Synchronized swimming technique talk

I would like to share some of the interesting things I have found out along my synchronized swimming career as an athlete and coach, things that maybe if I had not tried the sport to a certain level, I would have never found out or learned from it.  So, this is the insight I would like to give you.  I hope you have a good imagination, because you may need it at first before trying and living it out to understand exactly what I mean.  For example, when I speak about sensations, you can think about them, but until you try it a few times, you may not get what I mean.

Synchronized swimming is an extremely technical sport, which when done well, it can offer you a lot of resources to grow in the sport and even experiment with new movements or even challenge gravity like elite swimmers do.  Because it is so technical, having different points of view to execute the same movement can help the athlete search for their own style.

The more resources and tools we have to grow, the better.  The problem doesn’t come at times from the tools, but from the lack of training time, of planning well the objectives and the number of things to work on.  So, my suggestion is that you use all your tools and resources on different training techniques until you find the right one for you and your team.

Learn how to use your Body, not your Arms!!!
A very common struggle I have with the athletes I coach, from beginners level to seniors and when I swam myself, is the fact of mixing efforts when executing a movement in a figure or a routine, especially on a technical level, where you are required to perform perfect angles.  In other words, it is important to know how to perform all the positions on their own with the strength of your body.  The arms, or in this case, the sculls are there to support your body, not to execute your movements. Read more on swimming techniques here.

Do not try to execute a transition, hold a vertical, or for that matter, any type of position, with only your arms, because then you would be doing only half of the effort.  For example, trying to do a Catalina Rotation, Ibis, Flamingo roll, from ballet leg to a knight position, spin or barracuda for figures and/or elements on a technical routine with only your arms is an epic fail.  I could keep going, but in my opinion, it is everything related to any movement in Synchronized Swimming.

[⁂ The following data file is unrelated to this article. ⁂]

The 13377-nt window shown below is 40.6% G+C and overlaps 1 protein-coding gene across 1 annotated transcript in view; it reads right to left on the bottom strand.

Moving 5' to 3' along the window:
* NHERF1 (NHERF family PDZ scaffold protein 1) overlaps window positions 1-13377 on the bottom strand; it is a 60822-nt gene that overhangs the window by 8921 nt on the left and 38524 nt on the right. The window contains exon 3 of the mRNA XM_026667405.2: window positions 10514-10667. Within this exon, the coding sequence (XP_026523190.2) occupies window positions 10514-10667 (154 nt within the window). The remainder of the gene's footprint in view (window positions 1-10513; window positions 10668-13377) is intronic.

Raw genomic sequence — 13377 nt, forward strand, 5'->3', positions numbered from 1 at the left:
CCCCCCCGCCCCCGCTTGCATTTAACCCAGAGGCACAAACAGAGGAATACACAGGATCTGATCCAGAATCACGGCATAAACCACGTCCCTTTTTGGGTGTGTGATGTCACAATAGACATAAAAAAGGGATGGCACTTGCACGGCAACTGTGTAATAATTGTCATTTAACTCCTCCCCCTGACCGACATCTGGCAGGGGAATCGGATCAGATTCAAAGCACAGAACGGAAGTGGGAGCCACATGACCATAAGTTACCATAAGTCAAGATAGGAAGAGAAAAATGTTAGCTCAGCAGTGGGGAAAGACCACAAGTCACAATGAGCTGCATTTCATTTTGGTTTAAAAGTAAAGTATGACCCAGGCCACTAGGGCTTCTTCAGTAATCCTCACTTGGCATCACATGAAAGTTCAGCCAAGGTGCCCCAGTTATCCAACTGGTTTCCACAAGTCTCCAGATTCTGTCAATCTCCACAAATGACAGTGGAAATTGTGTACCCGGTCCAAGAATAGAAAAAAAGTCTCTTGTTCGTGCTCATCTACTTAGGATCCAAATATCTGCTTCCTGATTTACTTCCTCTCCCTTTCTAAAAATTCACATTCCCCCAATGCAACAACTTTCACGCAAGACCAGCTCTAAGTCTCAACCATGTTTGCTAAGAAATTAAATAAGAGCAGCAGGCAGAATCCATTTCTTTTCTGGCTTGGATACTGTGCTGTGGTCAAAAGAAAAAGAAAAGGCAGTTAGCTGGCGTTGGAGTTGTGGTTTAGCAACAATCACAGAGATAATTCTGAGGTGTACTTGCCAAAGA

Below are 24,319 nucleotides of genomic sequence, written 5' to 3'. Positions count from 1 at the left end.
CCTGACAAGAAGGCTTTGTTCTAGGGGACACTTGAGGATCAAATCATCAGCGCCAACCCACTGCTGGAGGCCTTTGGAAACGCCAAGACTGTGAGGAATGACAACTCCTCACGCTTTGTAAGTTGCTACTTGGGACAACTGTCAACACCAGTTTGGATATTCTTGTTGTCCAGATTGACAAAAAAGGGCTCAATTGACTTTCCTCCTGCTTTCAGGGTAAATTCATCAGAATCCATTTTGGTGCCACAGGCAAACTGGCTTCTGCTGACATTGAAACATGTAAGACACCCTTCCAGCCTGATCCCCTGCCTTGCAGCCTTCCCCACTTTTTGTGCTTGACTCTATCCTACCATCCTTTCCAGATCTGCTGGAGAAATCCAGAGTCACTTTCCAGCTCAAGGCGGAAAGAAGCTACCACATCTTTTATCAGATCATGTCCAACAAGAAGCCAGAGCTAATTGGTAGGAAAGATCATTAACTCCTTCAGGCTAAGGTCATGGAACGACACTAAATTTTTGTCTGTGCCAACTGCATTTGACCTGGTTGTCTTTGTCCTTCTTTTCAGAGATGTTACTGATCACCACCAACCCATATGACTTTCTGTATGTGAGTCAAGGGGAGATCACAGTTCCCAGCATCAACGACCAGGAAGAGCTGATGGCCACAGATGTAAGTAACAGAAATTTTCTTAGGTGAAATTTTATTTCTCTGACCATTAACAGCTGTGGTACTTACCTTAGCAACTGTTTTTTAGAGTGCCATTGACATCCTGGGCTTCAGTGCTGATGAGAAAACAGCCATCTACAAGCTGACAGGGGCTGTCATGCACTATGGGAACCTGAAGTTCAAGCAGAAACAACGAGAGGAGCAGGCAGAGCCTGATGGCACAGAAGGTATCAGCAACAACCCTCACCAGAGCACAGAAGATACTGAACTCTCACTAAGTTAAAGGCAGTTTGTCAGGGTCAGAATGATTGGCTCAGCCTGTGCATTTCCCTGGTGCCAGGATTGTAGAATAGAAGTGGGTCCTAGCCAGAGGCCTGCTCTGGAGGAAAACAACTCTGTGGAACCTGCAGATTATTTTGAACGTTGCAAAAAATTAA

If you have been an athlete or have been a coach for a while now, you know what I am talking about. It doesn’t matter whether you’re training for water polo or for synchronized swimming, just learn to use your arms!

How to fix this? Oh my god, it is so frustrating!
Start from the beginning and if you have started already, go back to the basics.

Think about the objective.  As a coach, you need to always ask yourself what is the objective and how to work towards it, make a plan and follow it, but this is another subject.  Objective: to perform body positions and transitions on their own with the support of the scull…support I say.  What do you need?  To isolate the efforts from the body and the sculls.  For this, we need to learn how to do them

separately and while doing this, create a memory of the sensations that you get especially in upside-down positions, if you pay attention.
I have looked at the literature on the sport and have found out very little information about sensations, about how the water feels on your hands when you are sculling or which muscles contract when you are lifting from a pike position to a vertical.  These feelings, these sensations are the ones that help you make corrections, are the ones that help you understand your body in relation with the water, just like at the windmill technique. 

In the next part of this article, I will try to point out the sensations that might be present while executing the exercises, which in the case of a coach can be helpful to point out to the athletes to get results.  These sensations were the ones that helped me in my career.  Pay attention to the ‘notice’ in each position description to search for these corrections made into sensations.

  1. America's Swimming Legends – Christina Swindle | waterpolo NL

    […] Swimming as a senior for Gulliver Prep, her time of 22.30 in the finals of the 50 free set a Florida state and national independent school record, lowering her 2001 standard of 22.39 (the national interscholastic mark had already been broken earlier in the day by Michigan’s Kara Lynn Joyce with a 22.04 prelim relay leadoff). Check also this post on synchronized swimming. […]

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